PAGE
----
that delighted Americans of the old; writing, word from hi children in Kan-
west are in full swing with the sky the 'an being waited 'for. Woodburn lmle-
limit. pendent.
Willamette Recovers ,
Slowly from Beating
Protegees of Coach Mathews have
spent a busy week learning how to re
cuperate from a 97 0 defeat and to pre
pare for the annual clash with Albany
college at Albany next Saturday, Octo
ber 21. The practices have been re
lentless and thorough despite the sore
spots gained in the encounter with Bez
ilek 's huskies.
The most encouraging news of the
week was the appearance of Willis
"Jack" Bnrtlett of Newberg in a foot
ball suit. Bartlett has imide a name
for himself as a plunging fullback and
gritty player froiif the. ground up and.
will make the players hustle to keep
their places on the tenm. Bnrtlett is
ex-president of the campus, letter club,
the most exclusive campus organiza
tion. .His coming has undoubtedly great
ly served to stimulate tlio fighting
spirit of the battered team.
Considerable spirit has been made in
the team by Coach Mathews in his
efforts to stop the gaps in the eleven,
"Vic" Taylor has been Bhifted from
tackle to end as has Ratoliffe from
fullback! to the opposite end. (luerin,
the big 200 pound fighting guard .and
all-star Kooky Mountain player of Inst
vear. still nurses the twisted tendon in
(his knee. Just where the jinx for the
'rbig husltv is located it is impossible to
and end, has been out of the game all
-week, but will likely reappear on Mon-
day. Rene Jnekson of Emmett, Idaho,
j has been playing right half with a
November 25 when M. A.
A. C. will be
met on its home field.
DJ . i- DarA Dlnl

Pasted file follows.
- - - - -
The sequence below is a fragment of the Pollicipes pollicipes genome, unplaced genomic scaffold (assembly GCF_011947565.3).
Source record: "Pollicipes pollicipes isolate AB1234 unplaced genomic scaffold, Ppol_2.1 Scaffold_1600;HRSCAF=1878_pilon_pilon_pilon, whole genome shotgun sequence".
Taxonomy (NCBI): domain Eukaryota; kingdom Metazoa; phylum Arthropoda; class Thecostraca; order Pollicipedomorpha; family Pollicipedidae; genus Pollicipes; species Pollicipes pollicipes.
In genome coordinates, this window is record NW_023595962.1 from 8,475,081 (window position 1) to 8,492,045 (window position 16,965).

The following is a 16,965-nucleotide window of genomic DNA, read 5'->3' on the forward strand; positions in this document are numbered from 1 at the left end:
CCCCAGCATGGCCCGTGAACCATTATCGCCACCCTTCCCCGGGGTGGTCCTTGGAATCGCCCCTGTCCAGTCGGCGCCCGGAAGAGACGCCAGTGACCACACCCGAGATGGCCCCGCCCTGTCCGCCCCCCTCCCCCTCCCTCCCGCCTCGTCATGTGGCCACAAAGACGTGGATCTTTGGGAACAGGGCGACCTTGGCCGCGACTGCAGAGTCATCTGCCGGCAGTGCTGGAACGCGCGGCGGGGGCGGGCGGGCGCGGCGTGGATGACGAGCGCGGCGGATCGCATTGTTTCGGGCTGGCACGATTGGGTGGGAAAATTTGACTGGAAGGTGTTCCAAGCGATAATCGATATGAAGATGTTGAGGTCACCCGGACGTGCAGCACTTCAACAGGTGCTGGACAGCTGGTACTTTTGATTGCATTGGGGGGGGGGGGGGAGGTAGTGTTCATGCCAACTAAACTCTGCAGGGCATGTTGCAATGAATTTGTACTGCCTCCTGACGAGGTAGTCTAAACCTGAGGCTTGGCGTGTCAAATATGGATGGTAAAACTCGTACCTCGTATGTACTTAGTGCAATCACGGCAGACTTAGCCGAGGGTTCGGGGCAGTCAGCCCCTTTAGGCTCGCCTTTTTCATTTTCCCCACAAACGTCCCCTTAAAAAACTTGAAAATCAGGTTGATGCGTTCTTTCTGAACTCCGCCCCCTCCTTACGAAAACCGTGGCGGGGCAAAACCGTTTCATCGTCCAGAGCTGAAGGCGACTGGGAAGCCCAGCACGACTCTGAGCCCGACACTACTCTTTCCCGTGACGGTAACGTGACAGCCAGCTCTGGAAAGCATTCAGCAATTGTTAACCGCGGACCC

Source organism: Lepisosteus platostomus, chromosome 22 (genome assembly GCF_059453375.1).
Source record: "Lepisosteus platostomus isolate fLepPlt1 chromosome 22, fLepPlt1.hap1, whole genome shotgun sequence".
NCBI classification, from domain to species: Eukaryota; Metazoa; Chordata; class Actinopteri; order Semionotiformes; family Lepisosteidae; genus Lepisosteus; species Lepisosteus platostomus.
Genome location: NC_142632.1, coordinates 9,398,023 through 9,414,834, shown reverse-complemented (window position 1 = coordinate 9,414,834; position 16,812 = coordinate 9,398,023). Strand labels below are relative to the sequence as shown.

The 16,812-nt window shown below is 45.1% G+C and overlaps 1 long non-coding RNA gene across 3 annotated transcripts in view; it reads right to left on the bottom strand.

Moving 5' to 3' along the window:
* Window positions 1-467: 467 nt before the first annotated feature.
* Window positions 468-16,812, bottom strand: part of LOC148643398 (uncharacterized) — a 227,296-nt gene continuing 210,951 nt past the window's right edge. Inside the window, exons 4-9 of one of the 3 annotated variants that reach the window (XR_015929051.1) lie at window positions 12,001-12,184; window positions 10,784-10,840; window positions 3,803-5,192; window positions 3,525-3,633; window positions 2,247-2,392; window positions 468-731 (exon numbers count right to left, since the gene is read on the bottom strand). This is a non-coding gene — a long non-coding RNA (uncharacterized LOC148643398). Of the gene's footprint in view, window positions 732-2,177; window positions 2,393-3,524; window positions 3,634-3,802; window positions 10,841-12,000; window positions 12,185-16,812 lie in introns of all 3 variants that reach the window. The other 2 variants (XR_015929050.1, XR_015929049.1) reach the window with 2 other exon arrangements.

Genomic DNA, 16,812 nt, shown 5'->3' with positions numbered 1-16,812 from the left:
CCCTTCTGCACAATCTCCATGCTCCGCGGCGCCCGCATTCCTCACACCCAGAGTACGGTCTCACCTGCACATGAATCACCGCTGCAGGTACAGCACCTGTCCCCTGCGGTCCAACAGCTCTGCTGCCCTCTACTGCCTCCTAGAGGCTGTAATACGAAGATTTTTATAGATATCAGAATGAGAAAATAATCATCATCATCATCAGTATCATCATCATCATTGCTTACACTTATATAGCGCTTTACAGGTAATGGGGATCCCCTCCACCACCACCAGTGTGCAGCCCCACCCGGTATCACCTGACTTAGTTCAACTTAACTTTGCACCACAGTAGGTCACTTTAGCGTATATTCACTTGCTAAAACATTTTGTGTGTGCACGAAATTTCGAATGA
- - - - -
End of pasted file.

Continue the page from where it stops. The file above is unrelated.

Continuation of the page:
Dig nUlU lldCC lVUIl
This Afternoon
Chicago, Oct. 14. Twenty-one drivers
are ready to line up at the start at .May
wood NHedvuy this ufternoon to race
250 miles for the 1910 A. A. A. cham
pionship and $15,000 in prize money.
But the rcurcontost lies between the
big four, Aitken, Kesta, Hickenbiicher
and Del'alma. Rickoiibnchcr will drive
a Maxwell, the other three Peugeots.
lhe drivers will bo scut from the
startinir linn in thiH order:
Klein, Crawford; D'Aleue, Crawford;
Henderson, Maxwell; Restn, Peugeot;
Kawlings, Uulutli Special; Lewis, Pre
mier; Hughes, Hoskins Special; Wilcox,
Peugeot; Kickenbacher, Maxwell; Gal
vin, Premier; Burt, Ogren; Buzane,
Uueseuburg; Gable, Kibes Spe.-iul; Hen
ning, Ogreu; Aitken, Peugeot; Dol'nlmn,
Peugeot; Milton, Duesenberg; a second
Duesenburg to be driven by either
Ralph Mulford or Earl DcVorej Vail,
Hudson; Chevrolet, Ben llur, and Oste
wig, Ostewig Special.
Filings for County
Offices Completed
Filing for county offices has been
completed, and the list is now ready
for printing on the official ballot.
Five of the candidates hnve the en
dorsement of the republican, demo
cratic and progressive parties. These
candidate are W. M. Smith, for super
intendent of schools; Mildred R.
Brooks for recorder, D. G. Drnger for
treasurer, B. B. Derrick, .lr., for sur
evor, A. M. Clough for coroner.
Three are endorsed by the republi
can and progressive parties. They are